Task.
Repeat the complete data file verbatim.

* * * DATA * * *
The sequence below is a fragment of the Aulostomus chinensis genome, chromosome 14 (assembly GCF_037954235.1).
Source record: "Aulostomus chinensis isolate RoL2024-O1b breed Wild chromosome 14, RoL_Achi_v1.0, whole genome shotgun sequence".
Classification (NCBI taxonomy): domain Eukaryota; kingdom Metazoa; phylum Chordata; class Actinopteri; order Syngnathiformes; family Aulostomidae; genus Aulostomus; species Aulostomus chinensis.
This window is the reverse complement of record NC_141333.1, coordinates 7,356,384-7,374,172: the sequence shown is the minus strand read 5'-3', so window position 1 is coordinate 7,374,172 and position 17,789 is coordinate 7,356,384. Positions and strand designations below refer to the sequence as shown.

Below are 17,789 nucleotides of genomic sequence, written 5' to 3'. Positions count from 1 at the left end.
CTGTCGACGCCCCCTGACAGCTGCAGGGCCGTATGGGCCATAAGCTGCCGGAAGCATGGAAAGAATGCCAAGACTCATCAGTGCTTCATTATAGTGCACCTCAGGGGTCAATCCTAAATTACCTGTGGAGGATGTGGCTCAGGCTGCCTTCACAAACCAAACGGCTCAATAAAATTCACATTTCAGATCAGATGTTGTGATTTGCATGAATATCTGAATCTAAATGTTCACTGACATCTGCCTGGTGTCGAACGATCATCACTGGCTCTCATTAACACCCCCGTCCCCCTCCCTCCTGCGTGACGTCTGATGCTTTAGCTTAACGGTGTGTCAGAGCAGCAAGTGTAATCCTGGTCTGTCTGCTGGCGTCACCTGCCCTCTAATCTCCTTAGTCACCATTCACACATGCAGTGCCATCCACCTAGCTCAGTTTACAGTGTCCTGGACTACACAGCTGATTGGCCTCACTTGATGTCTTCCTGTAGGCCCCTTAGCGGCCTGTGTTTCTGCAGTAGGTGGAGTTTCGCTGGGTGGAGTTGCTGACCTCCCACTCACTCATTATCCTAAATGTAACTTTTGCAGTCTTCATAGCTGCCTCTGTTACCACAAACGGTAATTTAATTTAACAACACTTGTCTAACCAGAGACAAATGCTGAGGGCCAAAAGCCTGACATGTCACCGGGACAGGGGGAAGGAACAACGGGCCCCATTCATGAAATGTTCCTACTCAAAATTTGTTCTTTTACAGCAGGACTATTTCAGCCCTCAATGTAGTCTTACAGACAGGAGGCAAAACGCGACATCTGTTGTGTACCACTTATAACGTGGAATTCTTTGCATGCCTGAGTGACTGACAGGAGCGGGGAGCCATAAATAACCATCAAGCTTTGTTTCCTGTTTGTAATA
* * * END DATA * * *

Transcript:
The sequence below is a fragment of the Aulostomus chinensis genome, chromosome 14 (assembly GCF_037954235.1).
Source record: "Aulostomus chinensis isolate RoL2024-O1b breed Wild chromosome 14, RoL_Achi_v1.0, whole genome shotgun sequence".
Classification (NCBI taxonomy): domain Eukaryota; kingdom Metazoa; phylum Chordata; class Actinopteri; order Syngnathiformes; family Aulostomidae; genus Aulostomus; species Aulostomus chinensis.
This window is the reverse complement of record NC_141333.1, coordinates 7,356,384-7,374,172: the sequence shown is the minus strand read 5'-3', so window position 1 is coordinate 7,374,172 and position 17,789 is coordinate 7,356,384. Positions and strand designations below refer to the sequence as shown.

Below are 17,789 nucleotides of genomic sequence, written 5' to 3'. Positions count from 1 at the left end.
CTGTCGACGCCCCCTGACAGCTGCAGGGCCGTATGGGCCATAAGCTGCCGGAAGCATGGAAAGAATGCCAAGACTCATCAGTGCTTCATTATAGTGCACCTCAGGGGTCAATCCTAAATTACCTGTGGAGGATGTGGCTCAGGCTGCCTTCACAAACCAAACGGCTCAATAAAATTCACATTTCAGATCAGATGTTGTGATTTGCATGAATATCTGAATCTAAATGTTCACTGACATCTGCCTGGTGTCGAACGATCATCACTGGCTCTCATTAACACCCCCGTCCCCCTCCCTCCTGCGTGACGTCTGATGCTTTAGCTTAACGGTGTGTCAGAGCAGCAAGTGTAATCCTGGTCTGTCTGCTGGCGTCACCTGCCCTCTAATCTCCTTAGTCACCATTCACACATGCAGTGCCATCCACCTAGCTCAGTTTACAGTGTCCTGGACTACACAGCTGATTGGCCTCACTTGATGTCTTCCTGTAGGCCCCTTAGCGGCCTGTGTTTCTGCAGTAGGTGGAGTTTCGCTGGGTGGAGTTGCTGACCTCCCACTCACTCATTATCCTAAATGTAACTTTTGCAGTCTTCATAGCTGCCTCTGTTACCACAAACGGTAATTTAATTTAACAACACTTGTCTAACCAGAGACAAATGCTGAGGGCCAAAAGCCTGACATGTCACCGGGACAGGGGGAAGGAACAACGGGCCCCATTCATGAAATGTTCCTACTCAAAATTTGTTCTTTTACAGCAGGACTATTTCAGCCCTCAATGTAGTCTTACAGACAGGAGGCAAAACGCGACATCTGTTGTGTACCACTTATAACGTGGAATTCTTTGCATGCCTGAGTGACTGACAGGAGCGGGGAGCCATAAATAACCATCAAGCTTTGTTTCCTGTTTGTAATA